“What a delicate little beeb!” Exclaimed the young man in Erin’s face. Erin did not care for people exclaiming in her face, and she especially did not like young men calling her a “beeb.” She knew recounting this story to her coworkers later would get her some sympathetic eye rolls and a few chortles.
Other than putting up with some annoying guests, this job was the best gig Erin ever had. All she had to do was amble around at the entrance to the corn maze, hand out flyers, smile at guests invitingly. People usually stopped and stared at Erin anyway, so she didn’t have to awkwardly flag them down to hand them a flyer. Her boss told her that Erin had the job as soon as he saw her; her pumpkin face was the perfect addition to Honeysuckle Hill Farm. Good thing I didn’t turn out to be a creep Erin thought as she remembered how eager her boss had been at the interview.
“But yellow makes me sneeze!” A little blond boy cried a few feet away from Erin. His mother had tried to hand him some honeysuckle candies. Erin didn’t care for those candies either, the smell reminded her of hand soap and practically made her gag.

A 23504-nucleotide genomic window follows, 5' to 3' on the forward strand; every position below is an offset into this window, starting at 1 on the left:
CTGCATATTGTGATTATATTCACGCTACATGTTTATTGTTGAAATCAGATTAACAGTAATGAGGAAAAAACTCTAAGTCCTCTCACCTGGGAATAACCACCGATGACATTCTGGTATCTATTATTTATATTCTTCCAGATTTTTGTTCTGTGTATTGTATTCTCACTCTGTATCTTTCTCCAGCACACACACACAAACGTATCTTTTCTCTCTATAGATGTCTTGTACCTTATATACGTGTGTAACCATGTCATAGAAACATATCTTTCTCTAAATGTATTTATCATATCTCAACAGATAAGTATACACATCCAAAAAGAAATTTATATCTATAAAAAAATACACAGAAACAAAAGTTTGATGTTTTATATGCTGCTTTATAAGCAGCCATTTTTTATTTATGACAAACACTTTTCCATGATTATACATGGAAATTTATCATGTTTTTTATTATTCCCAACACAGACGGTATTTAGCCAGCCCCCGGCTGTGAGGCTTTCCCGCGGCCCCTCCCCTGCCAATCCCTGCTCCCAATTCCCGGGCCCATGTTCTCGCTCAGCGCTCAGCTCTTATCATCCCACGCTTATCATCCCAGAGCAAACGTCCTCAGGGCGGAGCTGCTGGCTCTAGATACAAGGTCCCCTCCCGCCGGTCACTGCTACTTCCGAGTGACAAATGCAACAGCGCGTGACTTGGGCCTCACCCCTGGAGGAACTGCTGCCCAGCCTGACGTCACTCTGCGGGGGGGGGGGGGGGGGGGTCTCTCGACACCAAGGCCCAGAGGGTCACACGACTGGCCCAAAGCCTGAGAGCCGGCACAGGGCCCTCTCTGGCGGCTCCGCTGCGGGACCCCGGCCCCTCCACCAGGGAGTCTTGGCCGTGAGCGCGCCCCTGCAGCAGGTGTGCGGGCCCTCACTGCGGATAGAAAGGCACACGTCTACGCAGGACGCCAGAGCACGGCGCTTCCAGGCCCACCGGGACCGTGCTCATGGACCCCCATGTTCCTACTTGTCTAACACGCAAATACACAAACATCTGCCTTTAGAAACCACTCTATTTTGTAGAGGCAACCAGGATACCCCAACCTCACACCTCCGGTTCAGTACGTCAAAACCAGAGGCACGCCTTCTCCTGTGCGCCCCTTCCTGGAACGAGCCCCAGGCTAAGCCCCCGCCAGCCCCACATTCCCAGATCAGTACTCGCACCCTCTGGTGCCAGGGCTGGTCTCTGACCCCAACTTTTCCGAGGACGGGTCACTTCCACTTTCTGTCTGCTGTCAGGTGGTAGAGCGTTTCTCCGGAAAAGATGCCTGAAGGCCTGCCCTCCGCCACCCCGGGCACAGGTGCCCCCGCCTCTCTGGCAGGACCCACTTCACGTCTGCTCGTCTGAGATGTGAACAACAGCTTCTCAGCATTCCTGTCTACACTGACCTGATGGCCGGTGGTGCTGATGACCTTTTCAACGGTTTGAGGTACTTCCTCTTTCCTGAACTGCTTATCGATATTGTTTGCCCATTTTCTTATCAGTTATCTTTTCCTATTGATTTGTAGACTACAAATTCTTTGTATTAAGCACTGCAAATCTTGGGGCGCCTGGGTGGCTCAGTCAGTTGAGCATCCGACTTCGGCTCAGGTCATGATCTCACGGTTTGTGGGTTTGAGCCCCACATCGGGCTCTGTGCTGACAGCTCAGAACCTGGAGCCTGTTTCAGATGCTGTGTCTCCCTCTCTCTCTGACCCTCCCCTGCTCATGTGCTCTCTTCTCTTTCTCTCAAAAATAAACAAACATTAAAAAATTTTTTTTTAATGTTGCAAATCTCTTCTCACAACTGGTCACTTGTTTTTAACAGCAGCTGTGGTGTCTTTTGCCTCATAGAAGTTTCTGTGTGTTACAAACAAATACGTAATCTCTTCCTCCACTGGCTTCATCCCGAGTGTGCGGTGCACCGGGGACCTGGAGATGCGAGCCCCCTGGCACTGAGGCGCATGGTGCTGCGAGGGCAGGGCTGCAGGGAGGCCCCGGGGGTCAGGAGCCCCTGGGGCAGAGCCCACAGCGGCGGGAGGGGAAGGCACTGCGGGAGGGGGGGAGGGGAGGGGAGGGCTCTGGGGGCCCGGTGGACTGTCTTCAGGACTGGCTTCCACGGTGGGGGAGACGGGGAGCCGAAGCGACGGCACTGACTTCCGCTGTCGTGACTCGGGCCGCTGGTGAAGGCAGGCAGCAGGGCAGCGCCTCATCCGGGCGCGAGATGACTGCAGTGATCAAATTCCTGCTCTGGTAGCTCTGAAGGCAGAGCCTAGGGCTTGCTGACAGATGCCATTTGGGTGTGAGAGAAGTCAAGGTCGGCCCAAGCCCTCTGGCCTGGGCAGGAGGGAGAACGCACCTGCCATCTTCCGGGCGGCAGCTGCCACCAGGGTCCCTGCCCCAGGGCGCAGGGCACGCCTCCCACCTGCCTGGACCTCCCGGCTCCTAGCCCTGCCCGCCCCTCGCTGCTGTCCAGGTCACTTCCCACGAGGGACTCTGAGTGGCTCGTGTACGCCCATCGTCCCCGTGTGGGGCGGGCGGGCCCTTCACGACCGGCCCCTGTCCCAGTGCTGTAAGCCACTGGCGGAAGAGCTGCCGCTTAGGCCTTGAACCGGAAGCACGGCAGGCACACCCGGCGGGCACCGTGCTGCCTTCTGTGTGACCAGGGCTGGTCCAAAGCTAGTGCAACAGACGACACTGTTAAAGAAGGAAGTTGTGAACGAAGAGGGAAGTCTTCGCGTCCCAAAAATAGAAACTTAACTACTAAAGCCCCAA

“But sweetie, you wanted this candy!” His mother implored with him. The little boy continued to cry and wail, with an increasingly worried look on his face. His mother sighed in exasperation and looked around desperately. Her eyes met Erin’s and Erin guiltily felt compelled to help. She walked over to the little boy.
“You know,” she began, “yellow makes me sneeze too. Every single yellow thing I’ve ever seen gives me the sneezies. But you know what? I’ve worked here the last few months and never have I once sneezed from these candies.” She gestured up toward the mother and said, “May I?” And the mother handed her the candies quickly, willing to try anything to make her son stop wailing. Erin grabbed them and held them right in front of her nose, gave a long sniff, then smiled at the boy. “See?” she said, “No sneeze!” The boy blinked up at her in disbelief, then the corners of his mouth started to turn up in a smile.
But in her attempt to placate the boy, Erin forgot that the honeysuckle candies reminded her of hand soap. The smell was lingering in her nostrils, filling her entire head. The wooziness set in instantly, and before she could help it, warm, pumpkin vomit was in her throat and then forcing its way out of her mouth. A few seconds later she looked at the little blond boy, now covered in sickly orange goop staring at her with shock and disgust on his face. Erin looked up at the mother, the exact same expression as her son. Before Erin could say or do anything else, the mother grabbed her son and said, “We’re going now.” They stalked off, the boy wailing again.
Erin looked after them in disappointment. Damn she thought. I was really starting to like this job.